On its facebook page, Garden State Equality has asserted that Ms. Knox was “acting in her official capacity as a teacher” simply because she identified herself as a teacher. This is a weak argument, because no reasonable person would attribute her words to her employer. Teachers do not typically use facebook as a medium of expression. They do, however, use it for personal purposes, like getting in touch with friends. Indeed, Ms. Knox at one point explicitly says that “[m]y FB page is mine.”
What is more, to subject a public employee’s otherwise private speech to state control whenever the employee identifies her employer and occupation would substantially and unjustifiably restrict the employee’s speech. People often provide this sort information for purposes other than indicating that they are speaking for someone else (for example, to establish credibility or expertise or to provide context).
Some will insist, as the Star Legder does, that the Internet is different. From their own living rooms and bedrooms, students can read what teachers post on social networking websites. If the school district does not filter these websites, they can even access them at school.
I agree that the Internet is different. But these differences do not justify pushing such a broad class of speakers off of the digital soapbox. Indeed, the unique accessibility and reach of social media means that excluding a class of speakers from those forums puts those speakers at particularly acute disadvantage in exercising their First Amendment rights. In any event, the Star Ledger’s rationale that anything posted on the Internet is brought “into the classroom” would justify not only firing Ms. Knox, but censorship of student political speech and even the Ledger’s website itself.
Finally, GSE and others have argued that Ms. Knox should be fired because her opinions will prevent her from effectively doing her job. Many students, gay and straight, may have read Ms. Knox’s posts, and some LGBT students may well have found her tirades distressing and upsetting. Those students will no longer be able to trust her, the argument goes, thus undermining her effectiveness as a teacher. Along a similar vein, GSE has wondered how someone so intolerant can enforce the state’s new anti-bullying law.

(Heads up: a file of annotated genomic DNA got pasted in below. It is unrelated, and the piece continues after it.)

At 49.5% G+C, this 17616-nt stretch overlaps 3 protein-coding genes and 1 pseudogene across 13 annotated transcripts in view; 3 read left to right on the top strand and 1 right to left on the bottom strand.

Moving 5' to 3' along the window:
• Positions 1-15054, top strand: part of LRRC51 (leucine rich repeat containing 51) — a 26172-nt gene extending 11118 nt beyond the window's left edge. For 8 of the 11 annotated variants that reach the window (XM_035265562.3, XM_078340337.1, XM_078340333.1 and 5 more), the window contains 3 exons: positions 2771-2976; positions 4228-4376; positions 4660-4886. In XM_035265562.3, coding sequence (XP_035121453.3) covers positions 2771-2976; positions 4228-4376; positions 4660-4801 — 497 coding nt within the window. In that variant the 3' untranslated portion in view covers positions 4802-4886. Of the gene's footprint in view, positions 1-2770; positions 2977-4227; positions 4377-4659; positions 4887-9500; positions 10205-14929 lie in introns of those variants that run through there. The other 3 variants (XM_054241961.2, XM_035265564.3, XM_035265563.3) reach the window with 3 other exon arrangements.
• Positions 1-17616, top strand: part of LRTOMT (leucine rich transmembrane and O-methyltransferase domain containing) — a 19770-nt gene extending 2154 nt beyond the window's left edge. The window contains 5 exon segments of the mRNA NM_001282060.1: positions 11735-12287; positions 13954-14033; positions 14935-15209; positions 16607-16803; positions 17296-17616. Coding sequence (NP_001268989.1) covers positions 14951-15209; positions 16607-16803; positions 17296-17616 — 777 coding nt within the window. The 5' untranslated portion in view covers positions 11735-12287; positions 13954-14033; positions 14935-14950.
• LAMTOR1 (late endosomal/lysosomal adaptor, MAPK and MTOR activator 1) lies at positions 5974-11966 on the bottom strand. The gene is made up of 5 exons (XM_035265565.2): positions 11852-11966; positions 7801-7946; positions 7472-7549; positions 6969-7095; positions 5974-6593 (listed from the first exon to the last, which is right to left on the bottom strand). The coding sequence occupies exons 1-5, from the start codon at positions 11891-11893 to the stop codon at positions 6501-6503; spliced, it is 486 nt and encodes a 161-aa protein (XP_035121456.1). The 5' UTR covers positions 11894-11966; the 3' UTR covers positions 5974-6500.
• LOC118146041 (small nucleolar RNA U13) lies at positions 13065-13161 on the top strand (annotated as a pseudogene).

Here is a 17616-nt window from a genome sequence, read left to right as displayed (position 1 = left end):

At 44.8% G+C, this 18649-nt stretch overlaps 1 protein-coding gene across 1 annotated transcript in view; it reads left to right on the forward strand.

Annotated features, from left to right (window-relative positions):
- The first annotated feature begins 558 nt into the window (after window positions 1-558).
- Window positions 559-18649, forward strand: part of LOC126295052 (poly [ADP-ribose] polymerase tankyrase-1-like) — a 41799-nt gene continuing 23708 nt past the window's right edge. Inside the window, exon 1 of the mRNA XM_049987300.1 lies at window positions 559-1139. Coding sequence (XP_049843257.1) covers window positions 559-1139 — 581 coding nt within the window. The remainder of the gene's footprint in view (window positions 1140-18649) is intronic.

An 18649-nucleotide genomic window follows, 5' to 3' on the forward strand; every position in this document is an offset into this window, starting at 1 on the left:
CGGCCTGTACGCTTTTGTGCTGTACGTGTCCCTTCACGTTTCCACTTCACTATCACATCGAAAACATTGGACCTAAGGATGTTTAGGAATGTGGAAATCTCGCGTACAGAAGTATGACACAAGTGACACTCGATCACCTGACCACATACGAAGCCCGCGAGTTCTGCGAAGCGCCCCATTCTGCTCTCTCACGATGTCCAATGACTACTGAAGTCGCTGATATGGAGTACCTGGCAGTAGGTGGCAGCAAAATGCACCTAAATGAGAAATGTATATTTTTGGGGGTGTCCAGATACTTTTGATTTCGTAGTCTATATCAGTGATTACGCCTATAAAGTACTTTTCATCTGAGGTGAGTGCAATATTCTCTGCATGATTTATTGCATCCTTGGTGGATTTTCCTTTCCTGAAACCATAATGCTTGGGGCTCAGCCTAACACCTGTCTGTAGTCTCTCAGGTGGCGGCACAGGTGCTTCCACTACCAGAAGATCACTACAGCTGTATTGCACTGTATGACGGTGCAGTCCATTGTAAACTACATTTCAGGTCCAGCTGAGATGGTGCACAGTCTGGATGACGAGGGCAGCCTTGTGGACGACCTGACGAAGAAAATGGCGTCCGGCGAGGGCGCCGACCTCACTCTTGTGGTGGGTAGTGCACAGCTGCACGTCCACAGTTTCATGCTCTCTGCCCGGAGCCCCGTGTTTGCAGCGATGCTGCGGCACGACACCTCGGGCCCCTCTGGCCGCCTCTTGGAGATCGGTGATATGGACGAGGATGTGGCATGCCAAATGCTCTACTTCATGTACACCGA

If indeed Ms. Knox cannot no longer teach effectively because she made her views public, then the school district must discharge her. But this argument rests on several assumptions. Officials can and do enforce laws they personally don’t support. And while the possibility that students may lose confidence in Ms. Knox is a legitimate concern, it is a problem which can be addressed by less drastic measures. For starters, the district can wait until there is evidence that Ms. Knox’s effectiveness has actually been undermined. In the meantime, it may require Ms. Knox to assure her students that, regardless of her personal beliefs, she will enforce the school’s anti-bullying policies.
This isn’t quite the open-and-shut case that Garden State Equality says it is. And even if the district may fire Ms. Knox without violating the First Amendment, it does not follow that the should fire her, or that Garden State Equality should protest her continued employment. For reasons I will explain in my next diary, GSE’s vengeful, short-sighted response to Ms. Knox’s comments is also a strategic mistake.